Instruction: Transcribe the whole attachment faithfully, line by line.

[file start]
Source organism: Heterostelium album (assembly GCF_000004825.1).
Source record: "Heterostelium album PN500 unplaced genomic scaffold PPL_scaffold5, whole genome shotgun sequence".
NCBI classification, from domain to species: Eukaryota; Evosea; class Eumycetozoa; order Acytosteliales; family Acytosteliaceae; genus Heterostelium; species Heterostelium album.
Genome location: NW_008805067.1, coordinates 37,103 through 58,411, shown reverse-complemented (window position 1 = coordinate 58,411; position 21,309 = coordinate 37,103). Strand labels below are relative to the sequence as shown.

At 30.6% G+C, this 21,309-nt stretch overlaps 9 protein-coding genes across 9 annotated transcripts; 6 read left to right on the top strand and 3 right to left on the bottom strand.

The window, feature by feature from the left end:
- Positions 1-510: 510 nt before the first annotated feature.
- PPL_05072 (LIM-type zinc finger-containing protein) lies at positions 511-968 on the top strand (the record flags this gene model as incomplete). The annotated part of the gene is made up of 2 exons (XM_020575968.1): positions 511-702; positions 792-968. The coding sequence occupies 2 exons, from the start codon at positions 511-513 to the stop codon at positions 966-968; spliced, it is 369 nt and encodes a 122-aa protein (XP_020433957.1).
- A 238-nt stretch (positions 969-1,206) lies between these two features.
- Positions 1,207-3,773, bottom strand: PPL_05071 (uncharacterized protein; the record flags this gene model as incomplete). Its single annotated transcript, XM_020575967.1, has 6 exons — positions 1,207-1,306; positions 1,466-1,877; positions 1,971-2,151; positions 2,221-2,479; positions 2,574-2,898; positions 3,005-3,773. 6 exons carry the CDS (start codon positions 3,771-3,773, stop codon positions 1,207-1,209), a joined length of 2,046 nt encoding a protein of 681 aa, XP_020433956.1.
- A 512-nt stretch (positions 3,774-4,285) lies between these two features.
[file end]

Source organism: Heterostelium album (assembly GCF_000004825.1).
Source record: "Heterostelium album PN500 unplaced genomic scaffold PPL_scaffold5, whole genome shotgun sequence".
NCBI classification, from domain to species: Eukaryota; Evosea; class Eumycetozoa; order Acytosteliales; family Acytosteliaceae; genus Heterostelium; species Heterostelium album.
Genome location: NW_008805067.1, coordinates 37,103 through 58,411, shown reverse-complemented (window position 1 = coordinate 58,411; position 21,309 = coordinate 37,103). Strand labels below are relative to the sequence as shown.

At 30.6% G+C, this 21,309-nt stretch overlaps 9 protein-coding genes across 9 annotated transcripts; 6 read left to right on the top strand and 3 right to left on the bottom strand.

The window, feature by feature from the left end:
- Positions 1-510: 510 nt before the first annotated feature.
- PPL_05072 (LIM-type zinc finger-containing protein) lies at positions 511-968 on the top strand (the record flags this gene model as incomplete). The annotated part of the gene is made up of 2 exons (XM_020575968.1): positions 511-702; positions 792-968. The coding sequence occupies 2 exons, from the start codon at positions 511-513 to the stop codon at positions 966-968; spliced, it is 369 nt and encodes a 122-aa protein (XP_020433957.1).
- A 238-nt stretch (positions 969-1,206) lies between these two features.
- Positions 1,207-3,773, bottom strand: PPL_05071 (uncharacterized protein; the record flags this gene model as incomplete). Its single annotated transcript, XM_020575967.1, has 6 exons — positions 1,207-1,306; positions 1,466-1,877; positions 1,971-2,151; positions 2,221-2,479; positions 2,574-2,898; positions 3,005-3,773. 6 exons carry the CDS (start codon positions 3,771-3,773, stop codon positions 1,207-1,209), a joined length of 2,046 nt encoding a protein of 681 aa, XP_020433956.1.
- A 512-nt stretch (positions 3,774-4,285) lies between these two features.